Over the last 40 years, the Black community has seen a startling lack of economic progress—and in many cases regression—because of the corrosive long-term effects of poverty, segregation and housing discrimination, according to a study by a New York University sociology professor.
Patrick Sharkey, author of the book, Stuck in Place: Urban Neighborhoods and the End of Progress Toward Racial Equality, made the case that even African-American families who were doing fairly well a generation ago have experienced extremely high rates of downward mobility, with more than half of Black children raised in middle-class families having moved downward in the income distribution when they reached adulthood.
“The vast majority of Black American families currently living in poor neighborhoods have lived in similarly poor neighborhoods for multiple generations,” Sharkey said in a lecture at the University of Southern California, which was covered by the school’s news site. “This is part of their family history to live in a disadvantaged environment. What I argue in the book is that this empirical fact should really change how we think about and study neighborhood equality.”
Sharkey’s findings were revealed as the nation is indulging in a bit of nostalgia to commemorate the 50th anniversary of the bloody protest march across the Edmund Pettus Bridge in Selma on March 7. As part of the look back, PBS ran a story about a nationwide Gallup poll conducted in February 1965. Though the PBS story celebrated the fact that 26 percent of Americans cited civil rights as a problem facing the nation (second only to the Vietnam War at 29 percent), another poll result that jumped out was the concern of white Americans about what they felt was change coming too quickly.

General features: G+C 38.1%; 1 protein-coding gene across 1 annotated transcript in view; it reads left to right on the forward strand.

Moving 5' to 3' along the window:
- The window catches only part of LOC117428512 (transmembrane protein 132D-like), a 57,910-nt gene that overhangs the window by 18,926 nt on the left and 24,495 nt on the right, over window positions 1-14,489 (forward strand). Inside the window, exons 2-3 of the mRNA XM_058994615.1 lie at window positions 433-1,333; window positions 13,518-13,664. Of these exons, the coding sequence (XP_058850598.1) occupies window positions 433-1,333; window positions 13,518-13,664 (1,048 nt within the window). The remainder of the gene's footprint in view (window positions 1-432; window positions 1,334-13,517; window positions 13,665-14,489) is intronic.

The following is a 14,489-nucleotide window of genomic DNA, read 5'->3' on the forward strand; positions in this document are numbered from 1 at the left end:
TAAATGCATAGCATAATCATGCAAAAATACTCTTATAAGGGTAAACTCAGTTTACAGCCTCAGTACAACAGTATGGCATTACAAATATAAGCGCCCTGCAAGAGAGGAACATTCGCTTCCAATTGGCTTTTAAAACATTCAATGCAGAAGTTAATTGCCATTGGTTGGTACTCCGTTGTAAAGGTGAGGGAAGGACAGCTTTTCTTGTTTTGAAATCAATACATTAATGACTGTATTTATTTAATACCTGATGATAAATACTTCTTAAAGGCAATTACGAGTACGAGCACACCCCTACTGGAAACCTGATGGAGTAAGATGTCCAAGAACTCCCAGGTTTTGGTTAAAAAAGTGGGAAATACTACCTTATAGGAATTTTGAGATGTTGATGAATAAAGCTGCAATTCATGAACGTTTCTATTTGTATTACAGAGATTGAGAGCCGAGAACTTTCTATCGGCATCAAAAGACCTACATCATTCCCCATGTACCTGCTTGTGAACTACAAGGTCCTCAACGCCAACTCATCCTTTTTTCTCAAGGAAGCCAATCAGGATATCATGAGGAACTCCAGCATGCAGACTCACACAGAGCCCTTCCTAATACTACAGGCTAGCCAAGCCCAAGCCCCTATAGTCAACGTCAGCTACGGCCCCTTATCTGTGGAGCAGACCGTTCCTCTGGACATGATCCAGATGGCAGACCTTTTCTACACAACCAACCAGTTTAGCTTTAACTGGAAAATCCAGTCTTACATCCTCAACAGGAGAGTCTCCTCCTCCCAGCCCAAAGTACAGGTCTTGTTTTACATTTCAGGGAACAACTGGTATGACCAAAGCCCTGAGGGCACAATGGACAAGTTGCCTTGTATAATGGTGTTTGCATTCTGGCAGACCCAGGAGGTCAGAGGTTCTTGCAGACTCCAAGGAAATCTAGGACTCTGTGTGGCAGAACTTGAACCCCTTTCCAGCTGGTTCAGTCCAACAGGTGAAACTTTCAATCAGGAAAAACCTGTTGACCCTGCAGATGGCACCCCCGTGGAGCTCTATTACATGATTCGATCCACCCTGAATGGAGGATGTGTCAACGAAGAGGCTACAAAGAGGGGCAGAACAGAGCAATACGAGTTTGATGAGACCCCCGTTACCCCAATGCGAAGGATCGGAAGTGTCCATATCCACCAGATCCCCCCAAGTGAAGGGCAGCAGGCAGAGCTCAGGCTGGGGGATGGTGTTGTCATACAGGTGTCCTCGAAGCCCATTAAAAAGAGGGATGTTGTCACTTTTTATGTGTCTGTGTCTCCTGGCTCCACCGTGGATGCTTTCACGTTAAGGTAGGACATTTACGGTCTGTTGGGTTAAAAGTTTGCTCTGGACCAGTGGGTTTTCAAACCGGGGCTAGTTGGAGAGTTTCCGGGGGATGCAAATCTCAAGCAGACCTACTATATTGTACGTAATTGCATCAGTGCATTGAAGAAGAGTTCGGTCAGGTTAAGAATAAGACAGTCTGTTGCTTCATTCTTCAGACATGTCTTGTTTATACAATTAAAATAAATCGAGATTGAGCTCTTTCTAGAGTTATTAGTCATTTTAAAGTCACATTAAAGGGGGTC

While Americans by a nearly 2-to-1 margin (58 percent to 31 percent) approved of the new Voting Rights Act, a national Opinion Research Corporation poll showed 68 percent of Americans wanted to see moderation in its enforcement, with only 19 percent wanting vigorous enforcement of the new law.
Another Gallup poll also found that 34 percent of Americans in March said the Johnson administration was moving too fast overall on integration, a number that rose to 45 percent by May—with just 14 percent expressing the view that it was not moving fast enough. In addition, a February 1965 Gallup poll found that 42 percent overall believed the federal government was moving too fast in guaranteeing “Negro” voting rights and the right of “Negroes” to be served in public places such as restaurants, hotels and theaters. Just 25 percent thought it was not moving fast enough.
These numbers about white America seeking moderation in the pace of change are especially interesting considering Sharkey’s findings—namely, that the pace of change for many African-Americans turned out to be about as slow as the white community was seeking.
Sharkey found that the persistence of income inequality is largely a function of neighborhoods and environments—more than half (52 percent) of African-American families have lived in high-poverty neighborhoods over consecutive generations, compared to 7 percent of whites. And in a profoundly telling statistic that speaks to the power of redlining and housing discrimination, Black families making $100,000 a year or more live in more disadvantaged neighborhoods than whites making less than $30,000.
“Just this figure alone tells you that something is going on in American neighborhoods that is not driven by income, not driven by wealth, but is unique to this interaction between race and urban inequality,” Sharkey said. “The basic pattern here is very clear. Black and white children continue to live in entirely different social worlds.”